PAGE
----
Byron High School administrators disciplined ten football players in November after acknowledging that they took part in a naked “Oreo run” at the school’s football field, reports the Rockford Register Star.
After a thorough investigation, which included interviews with nearly 30 varsity players and all the coaches and a review of dark security video footage, school officials determined that players who ran across the school’s football field with an Oreo wedged between their buttocks were not being hazed.
“We take any allegations like this very seriously, and we have a system in place to address it,” Byron Superintendent Buster Barton said. “But this had nothing to do with hazing.”
The Star reports:
The players were suspended for indecent exposure and forced to sit out of games on Nov. 10, 17 and 23, the last of which was the Class 3A state championship game, documents obtained by the Register Star through the Freedom of Information Act show. In a letter sent to parents about the discipline, the district said the run happened Oct. 26 and school officials learned of it on Nov. 8. Parents were called the next day.
Barton confirmed in an email to the Register Star that 10 players admitted to participating in the run. While it’s not clear whether players were suspended in accordance to the letter, it appears that the team’s best players did not miss the three playoff games listed, including the state championship game against Monticello, the Tigers only loss of the season.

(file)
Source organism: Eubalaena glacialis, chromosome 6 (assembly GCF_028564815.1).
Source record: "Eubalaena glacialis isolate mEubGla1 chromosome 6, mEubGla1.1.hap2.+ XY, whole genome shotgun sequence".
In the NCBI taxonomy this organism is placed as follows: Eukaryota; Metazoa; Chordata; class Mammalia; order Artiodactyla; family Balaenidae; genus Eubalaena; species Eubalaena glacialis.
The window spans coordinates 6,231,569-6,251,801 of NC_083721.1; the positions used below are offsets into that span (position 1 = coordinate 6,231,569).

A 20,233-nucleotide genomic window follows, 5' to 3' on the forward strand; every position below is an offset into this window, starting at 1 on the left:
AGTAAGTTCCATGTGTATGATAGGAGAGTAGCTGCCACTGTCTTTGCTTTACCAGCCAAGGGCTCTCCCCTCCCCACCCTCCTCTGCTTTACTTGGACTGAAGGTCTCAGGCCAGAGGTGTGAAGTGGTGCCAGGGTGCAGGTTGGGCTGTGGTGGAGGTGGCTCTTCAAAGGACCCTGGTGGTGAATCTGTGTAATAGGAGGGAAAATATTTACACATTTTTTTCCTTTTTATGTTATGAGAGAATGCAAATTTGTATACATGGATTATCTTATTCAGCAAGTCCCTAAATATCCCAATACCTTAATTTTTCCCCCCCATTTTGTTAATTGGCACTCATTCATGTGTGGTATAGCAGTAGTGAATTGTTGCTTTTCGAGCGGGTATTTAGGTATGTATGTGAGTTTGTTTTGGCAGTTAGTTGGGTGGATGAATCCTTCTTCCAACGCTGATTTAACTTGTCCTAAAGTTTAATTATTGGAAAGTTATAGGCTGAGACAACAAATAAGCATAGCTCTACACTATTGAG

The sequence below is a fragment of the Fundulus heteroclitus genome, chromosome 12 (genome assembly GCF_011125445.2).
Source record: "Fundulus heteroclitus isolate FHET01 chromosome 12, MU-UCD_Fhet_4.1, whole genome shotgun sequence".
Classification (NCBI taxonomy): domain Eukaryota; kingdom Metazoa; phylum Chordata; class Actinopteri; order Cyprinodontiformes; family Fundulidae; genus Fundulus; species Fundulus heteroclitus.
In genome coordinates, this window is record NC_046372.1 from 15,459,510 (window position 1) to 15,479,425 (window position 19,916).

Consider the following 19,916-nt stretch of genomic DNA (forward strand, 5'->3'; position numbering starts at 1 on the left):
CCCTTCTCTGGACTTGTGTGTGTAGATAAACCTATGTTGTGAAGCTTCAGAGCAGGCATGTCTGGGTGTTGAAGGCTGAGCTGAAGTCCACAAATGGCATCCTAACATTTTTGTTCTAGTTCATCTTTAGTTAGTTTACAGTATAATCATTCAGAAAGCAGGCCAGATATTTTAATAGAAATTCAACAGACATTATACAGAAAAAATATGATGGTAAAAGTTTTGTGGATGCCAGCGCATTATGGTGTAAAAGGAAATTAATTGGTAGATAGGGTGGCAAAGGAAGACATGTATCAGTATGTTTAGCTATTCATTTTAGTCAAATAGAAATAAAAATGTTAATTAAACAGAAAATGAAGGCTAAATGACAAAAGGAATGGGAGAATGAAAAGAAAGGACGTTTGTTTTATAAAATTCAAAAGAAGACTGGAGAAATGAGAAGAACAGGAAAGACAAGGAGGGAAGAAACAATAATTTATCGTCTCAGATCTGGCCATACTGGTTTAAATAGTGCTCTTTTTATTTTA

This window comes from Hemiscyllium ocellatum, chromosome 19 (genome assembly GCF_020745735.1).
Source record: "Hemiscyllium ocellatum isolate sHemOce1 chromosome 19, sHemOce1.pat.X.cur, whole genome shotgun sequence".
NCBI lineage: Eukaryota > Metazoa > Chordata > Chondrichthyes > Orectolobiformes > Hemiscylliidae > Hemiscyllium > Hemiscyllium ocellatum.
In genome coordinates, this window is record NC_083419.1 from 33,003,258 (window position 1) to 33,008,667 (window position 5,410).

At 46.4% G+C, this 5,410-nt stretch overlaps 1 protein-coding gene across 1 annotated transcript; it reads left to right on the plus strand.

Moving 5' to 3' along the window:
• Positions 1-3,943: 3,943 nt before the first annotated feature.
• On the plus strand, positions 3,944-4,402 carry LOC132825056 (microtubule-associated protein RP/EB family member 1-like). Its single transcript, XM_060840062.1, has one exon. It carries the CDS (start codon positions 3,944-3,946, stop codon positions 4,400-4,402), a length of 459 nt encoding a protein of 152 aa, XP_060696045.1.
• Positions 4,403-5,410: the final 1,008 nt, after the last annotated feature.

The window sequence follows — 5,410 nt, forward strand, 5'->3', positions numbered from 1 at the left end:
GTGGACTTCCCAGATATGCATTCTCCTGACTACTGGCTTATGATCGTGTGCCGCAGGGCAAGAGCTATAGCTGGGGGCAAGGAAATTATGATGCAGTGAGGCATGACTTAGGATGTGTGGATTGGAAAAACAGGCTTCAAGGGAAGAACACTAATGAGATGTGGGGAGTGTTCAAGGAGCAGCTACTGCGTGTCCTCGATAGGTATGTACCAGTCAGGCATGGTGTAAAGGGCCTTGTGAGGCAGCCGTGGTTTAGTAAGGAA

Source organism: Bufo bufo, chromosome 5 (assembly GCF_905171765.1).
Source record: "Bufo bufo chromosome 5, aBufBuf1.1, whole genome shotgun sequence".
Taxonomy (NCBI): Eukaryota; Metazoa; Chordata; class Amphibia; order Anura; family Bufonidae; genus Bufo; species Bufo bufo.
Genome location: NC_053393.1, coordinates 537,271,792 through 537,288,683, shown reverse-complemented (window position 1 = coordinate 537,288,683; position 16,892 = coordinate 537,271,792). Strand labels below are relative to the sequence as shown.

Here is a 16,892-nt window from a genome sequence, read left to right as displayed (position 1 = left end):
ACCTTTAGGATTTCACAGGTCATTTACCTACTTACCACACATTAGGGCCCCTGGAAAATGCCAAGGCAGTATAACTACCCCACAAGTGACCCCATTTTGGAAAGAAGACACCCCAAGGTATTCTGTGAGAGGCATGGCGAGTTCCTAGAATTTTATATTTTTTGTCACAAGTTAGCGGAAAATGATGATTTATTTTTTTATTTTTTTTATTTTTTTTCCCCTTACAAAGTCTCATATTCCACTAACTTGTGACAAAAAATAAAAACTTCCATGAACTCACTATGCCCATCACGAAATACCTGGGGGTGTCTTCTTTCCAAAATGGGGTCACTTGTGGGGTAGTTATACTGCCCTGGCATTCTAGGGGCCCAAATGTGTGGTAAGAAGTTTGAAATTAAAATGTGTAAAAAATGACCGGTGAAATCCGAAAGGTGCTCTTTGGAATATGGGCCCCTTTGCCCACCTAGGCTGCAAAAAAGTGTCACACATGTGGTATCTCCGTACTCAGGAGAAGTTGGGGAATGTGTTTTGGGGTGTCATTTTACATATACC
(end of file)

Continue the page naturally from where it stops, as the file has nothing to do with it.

The school’s athletic department sent letters to the parents of the students who allegedly participated in the Oreo Run, which read: “Your son’s name was brought forward as a possible connection to the situation in question. [Your son’s teammate] admitted to running across the football field, without his clothes, while carrying an Oreo cookie between his buttocks. This action is a violation [of] the Byron School Policy […] for participants in extracurricular activities.”
Byron suspension letter by on Scribd
“There was no thought given to the football season, wins or losses, who are the stars and who’s not, in this entire thing,” said Volunteer assistant Sean Considine. “It was dealt with using an iron fist, and I will stand by all of it.”
Barton said that a parent told one of the coaches about the incident at Everett Stine Stadium.
“The report was promptly relayed to me and I immediately directed that an investigation take place,” he said. ”(They) interviewed all nine football coaches. They also interviewed nearly 30 members of the varsity football team, many in the presence of one or more parent. They also accessed and examined footage from various security cameras at or near the stadium.”
“The board was informed right away, and they investigated this to the very best of their ability. I’m confident in that,” said Byron School Board President Carol Nauman. “They did everything they could (to protect the kids), and they have worked very hard to get this right.
“As far as making it better for the future, I think that’s going to take some time, but we need to work on that.”
The incident is similar to the hazing depicted in the opening episode of the college-football themed comedy “Blue Mountain State,” where players perform the Oreo run in an episode titled “It’s Called Hazing, Look It Up.”
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